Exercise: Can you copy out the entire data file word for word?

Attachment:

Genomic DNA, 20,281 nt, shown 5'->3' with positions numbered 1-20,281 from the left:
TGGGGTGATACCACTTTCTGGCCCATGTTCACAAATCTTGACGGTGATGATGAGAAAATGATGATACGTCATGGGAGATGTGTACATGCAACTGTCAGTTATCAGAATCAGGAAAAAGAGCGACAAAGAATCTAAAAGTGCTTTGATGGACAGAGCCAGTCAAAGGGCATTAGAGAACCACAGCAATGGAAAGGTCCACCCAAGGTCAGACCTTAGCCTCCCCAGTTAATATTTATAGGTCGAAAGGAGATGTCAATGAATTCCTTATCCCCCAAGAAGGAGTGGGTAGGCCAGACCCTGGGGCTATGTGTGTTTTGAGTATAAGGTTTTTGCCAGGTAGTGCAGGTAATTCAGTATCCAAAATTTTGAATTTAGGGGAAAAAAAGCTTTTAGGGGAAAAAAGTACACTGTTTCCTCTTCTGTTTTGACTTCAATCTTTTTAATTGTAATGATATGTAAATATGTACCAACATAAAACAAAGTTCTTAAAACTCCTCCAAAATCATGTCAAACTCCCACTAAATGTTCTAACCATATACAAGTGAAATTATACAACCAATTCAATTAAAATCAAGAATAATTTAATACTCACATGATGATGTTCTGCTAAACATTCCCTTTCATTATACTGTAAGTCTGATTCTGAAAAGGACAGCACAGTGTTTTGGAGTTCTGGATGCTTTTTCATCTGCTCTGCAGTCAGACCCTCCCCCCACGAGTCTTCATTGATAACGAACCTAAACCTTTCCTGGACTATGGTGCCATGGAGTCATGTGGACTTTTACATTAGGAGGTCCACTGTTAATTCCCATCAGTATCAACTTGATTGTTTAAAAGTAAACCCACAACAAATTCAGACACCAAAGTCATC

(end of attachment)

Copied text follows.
Genomic DNA, 20,281 nt, shown 5'->3' with positions numbered 1-20,281 from the left:
TGGGGTGATACCACTTTCTGGCCCATGTTCACAAATCTTGACGGTGATGATGAGAAAATGATGATACGTCATGGGAGATGTGTACATGCAACTGTCAGTTATCAGAATCAGGAAAAAGAGCGACAAAGAATCTAAAAGTGCTTTGATGGACAGAGCCAGTCAAAGGGCATTAGAGAACCACAGCAATGGAAAGGTCCACCCAAGGTCAGACCTTAGCCTCCCCAGTTAATATTTATAGGTCGAAAGGAGATGTCAATGAATTCCTTATCCCCCAAGAAGGAGTGGGTAGGCCAGACCCTGGGGCTATGTGTGTTTTGAGTATAAGGTTTTTGCCAGGTAGTGCAGGTAATTCAGTATCCAAAATTTTGAATTTAGGGGAAAAAAAGCTTTTAGGGGAAAAAAGTACACTGTTTCCTCTTCTGTTTTGACTTCAATCTTTTTAATTGTAATGATATGTAAATATGTACCAACATAAAACAAAGTTCTTAAAACTCCTCCAAAATCATGTCAAACTCCCACTAAATGTTCTAACCATATACAAGTGAAATTATACAACCAATTCAATTAAAATCAAGAATAATTTAATACTCACATGATGATGTTCTGCTAAACATTCCCTTTCATTATACTGTAAGTCTGATTCTGAAAAGGACAGCACAGTGTTTTGGAGTTCTGGATGCTTTTTCATCTGCTCTGCAGTCAGACCCTCCCCCCACGAGTCTTCATTGATAACGAACCTAAACCTTTCCTGGACTATGGTGCCATGGAGTCATGTGGACTTTTACATTAGGAGGTCCACTGTTAATTCCCATCAGTATCAACTTGATTGTTTAAAAGTAAACCCACAACAAATTCAGACACCAAAGTCATC